Right Here Right Now

Rated 5.00/5 based on 2 reviews
Freya, goddess of love, wisdom and fertility, incarnates as a bevy of earthly females in hopes of overthrowing the Christian God and bringing back the old religion. For the girls, it’s a summer vacation of glamor and godly cunning! Only problem: they’re born as “blank slates,” with no knowledge of what their shared mission is, unless the other gods can find a way to get through to them. More

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Words: 216,170
Language: English
ISBN: 9781301541164
About Garman Lord

Garman Lord is an artist, poet and mystic, best known for a novel approach to the study of ancient heathenry.

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Review by: Thorbeorht Linleah on Dec. 25, 2013 :
Really now, who writes this kind of novel? Apparently Garman Lord does. I must admit, I’ve never read anything quite like “Right Here, Right Now.”
The dialogue between the gods, which begins and ends the tale, recalls to the reader the poetic chorus of a Greek play. This makes the first few pages of the book a bit difficult to penetrate for those not accustomed to lofty verse. But after a page or two, the mind shifts gears and the heads and tails (or tales) of it becomes clear.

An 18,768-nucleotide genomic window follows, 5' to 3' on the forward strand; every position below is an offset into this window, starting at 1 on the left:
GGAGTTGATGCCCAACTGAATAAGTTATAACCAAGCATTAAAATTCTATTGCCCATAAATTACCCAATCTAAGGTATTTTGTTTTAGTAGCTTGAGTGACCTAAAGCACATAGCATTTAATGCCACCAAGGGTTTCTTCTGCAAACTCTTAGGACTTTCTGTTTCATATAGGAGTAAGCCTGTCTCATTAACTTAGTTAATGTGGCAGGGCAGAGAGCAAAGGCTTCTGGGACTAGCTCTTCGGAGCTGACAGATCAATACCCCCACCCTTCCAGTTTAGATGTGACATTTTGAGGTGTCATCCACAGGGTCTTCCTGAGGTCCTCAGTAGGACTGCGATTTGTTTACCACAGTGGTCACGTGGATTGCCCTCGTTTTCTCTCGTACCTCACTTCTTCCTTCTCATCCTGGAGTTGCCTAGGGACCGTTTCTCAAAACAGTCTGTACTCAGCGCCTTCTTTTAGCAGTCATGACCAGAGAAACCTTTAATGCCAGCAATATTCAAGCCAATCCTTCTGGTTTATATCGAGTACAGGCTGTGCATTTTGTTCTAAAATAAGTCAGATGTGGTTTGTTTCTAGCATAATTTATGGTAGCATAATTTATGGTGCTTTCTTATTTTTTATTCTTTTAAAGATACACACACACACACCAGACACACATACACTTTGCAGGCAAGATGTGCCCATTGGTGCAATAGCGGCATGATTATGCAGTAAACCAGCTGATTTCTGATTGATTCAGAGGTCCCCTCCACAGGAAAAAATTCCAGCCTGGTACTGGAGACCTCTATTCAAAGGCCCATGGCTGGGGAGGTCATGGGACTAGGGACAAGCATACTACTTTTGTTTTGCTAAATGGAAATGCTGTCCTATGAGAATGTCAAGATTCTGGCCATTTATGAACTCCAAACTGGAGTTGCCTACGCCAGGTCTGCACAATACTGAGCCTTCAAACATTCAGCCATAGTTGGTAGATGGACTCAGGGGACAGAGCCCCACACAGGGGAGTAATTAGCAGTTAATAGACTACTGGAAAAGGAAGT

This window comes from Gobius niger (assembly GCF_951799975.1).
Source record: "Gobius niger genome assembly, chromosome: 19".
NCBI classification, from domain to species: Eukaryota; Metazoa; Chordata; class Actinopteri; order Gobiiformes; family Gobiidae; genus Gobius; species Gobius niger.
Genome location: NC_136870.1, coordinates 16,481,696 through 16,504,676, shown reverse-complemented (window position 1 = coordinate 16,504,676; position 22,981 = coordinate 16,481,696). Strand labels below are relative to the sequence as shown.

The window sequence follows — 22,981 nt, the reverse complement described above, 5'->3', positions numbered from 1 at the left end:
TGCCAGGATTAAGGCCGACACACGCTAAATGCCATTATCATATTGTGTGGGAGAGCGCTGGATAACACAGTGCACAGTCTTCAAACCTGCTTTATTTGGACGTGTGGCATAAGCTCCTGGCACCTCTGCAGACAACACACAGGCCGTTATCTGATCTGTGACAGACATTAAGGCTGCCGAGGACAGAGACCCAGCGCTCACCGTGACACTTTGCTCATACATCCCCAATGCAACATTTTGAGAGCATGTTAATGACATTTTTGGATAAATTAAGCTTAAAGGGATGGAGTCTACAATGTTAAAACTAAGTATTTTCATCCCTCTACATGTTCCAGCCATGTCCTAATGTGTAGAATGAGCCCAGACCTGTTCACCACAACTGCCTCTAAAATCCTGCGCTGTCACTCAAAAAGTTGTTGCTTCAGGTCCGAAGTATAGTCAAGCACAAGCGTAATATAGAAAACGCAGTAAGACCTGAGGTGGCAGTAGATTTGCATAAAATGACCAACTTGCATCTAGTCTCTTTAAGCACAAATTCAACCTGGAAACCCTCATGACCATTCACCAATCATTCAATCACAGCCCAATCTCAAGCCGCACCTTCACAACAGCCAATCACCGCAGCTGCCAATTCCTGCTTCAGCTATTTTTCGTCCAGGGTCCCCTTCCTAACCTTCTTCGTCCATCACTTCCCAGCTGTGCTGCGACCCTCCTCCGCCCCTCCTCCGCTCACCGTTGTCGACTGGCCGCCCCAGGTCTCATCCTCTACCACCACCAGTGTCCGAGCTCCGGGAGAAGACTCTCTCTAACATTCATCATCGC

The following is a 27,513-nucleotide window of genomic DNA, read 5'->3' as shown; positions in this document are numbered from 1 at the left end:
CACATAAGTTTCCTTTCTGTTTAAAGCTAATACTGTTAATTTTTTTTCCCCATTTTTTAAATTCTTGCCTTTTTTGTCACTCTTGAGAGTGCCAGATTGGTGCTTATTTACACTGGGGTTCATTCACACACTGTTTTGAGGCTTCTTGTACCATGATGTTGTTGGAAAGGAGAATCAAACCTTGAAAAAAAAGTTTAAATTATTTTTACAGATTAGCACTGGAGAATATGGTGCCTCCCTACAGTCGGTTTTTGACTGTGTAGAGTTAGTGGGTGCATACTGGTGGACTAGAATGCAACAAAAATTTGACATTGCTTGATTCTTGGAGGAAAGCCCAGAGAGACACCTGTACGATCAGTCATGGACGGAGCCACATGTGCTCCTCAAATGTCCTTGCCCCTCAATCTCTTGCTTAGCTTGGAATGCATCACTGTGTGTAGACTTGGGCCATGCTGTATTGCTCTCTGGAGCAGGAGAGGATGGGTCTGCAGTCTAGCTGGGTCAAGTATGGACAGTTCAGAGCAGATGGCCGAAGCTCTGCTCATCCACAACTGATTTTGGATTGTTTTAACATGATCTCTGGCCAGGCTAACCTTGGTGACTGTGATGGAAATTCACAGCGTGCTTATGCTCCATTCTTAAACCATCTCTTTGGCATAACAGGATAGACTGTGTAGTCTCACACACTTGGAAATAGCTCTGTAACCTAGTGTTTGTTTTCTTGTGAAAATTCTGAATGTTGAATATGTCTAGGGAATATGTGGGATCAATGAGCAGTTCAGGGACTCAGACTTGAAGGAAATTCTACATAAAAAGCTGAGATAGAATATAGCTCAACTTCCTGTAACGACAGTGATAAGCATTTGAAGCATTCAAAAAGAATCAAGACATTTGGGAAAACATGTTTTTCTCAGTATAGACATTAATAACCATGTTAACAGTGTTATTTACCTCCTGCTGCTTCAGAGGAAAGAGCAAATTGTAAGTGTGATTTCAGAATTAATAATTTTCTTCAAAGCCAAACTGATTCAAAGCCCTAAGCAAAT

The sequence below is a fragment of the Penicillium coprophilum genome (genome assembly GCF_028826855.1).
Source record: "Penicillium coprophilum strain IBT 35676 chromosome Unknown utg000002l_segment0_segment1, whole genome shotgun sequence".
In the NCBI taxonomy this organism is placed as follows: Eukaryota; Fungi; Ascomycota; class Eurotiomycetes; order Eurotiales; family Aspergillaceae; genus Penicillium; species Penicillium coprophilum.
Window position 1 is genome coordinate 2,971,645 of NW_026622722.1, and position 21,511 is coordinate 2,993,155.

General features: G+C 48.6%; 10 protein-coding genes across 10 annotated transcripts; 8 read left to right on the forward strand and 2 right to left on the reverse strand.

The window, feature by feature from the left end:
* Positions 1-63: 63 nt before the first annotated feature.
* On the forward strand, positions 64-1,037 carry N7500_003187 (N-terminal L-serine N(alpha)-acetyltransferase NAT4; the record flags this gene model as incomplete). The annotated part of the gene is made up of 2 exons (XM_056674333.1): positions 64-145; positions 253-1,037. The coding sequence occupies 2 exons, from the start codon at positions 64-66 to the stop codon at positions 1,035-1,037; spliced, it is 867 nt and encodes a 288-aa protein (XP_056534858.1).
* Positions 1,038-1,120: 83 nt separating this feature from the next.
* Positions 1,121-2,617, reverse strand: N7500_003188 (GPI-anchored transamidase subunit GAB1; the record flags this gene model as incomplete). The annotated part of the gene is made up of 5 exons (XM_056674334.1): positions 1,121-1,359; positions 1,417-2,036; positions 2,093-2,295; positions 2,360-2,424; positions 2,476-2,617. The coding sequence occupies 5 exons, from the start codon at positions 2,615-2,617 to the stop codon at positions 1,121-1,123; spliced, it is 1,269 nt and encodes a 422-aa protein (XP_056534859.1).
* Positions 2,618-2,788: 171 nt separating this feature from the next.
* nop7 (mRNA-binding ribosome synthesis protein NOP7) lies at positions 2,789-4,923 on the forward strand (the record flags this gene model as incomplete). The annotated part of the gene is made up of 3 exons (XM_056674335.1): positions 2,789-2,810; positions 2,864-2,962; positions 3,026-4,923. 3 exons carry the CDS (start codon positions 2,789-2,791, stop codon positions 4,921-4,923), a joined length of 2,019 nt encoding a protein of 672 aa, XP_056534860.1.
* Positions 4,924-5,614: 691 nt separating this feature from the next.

The true nature of the novel’s protagonists is likely to remind the reader of Neil Gaiman’s “American Gods.” Yet Garman Lord’s handling of the “gods among us” theme is by no means a borrowing of Gaiman’s, but rather a different approach entirely.
The dialogue between the gods-incarnate cast is typical of Garman Lord’s unique writing style, which I’ve described in another review as being an effective and entertaining blend of churlish expressions and carefully chosen words that will have one reaching for a dictionary. Yet to “Right Here, Right Now” Garman Lord has added both dialogue and “action sequences” reminiscent of a “Dear Penthouse” letter, a really good “Dear Penthouse” letter at that.
Betwixt and between the well-written frolicking, Garman Lord offers the reader something philosophical – insights into the nature of religion, belief, the natural bounty of primitive paganism, and the comparative spiritual poverty of Christianity, Modernity, and Consumerism. Furthermore, the place and purpose of Art is also (rather refreshingly) addressed. The final chapter is bound to invoke within the reader some thoughtful reflection, presenting a riddle if you will, that only the reader can solve. And therein begins the true bildungsroman.
(reviewed long after purchase)

Review by: Chris Davenport on July 09, 2013 : (no rating)
I read part of the book on a friend's Kindle and loved it! I had to get an account just so I could have my own copy. I strongly recommend it!
(reviewed the day of purchase)

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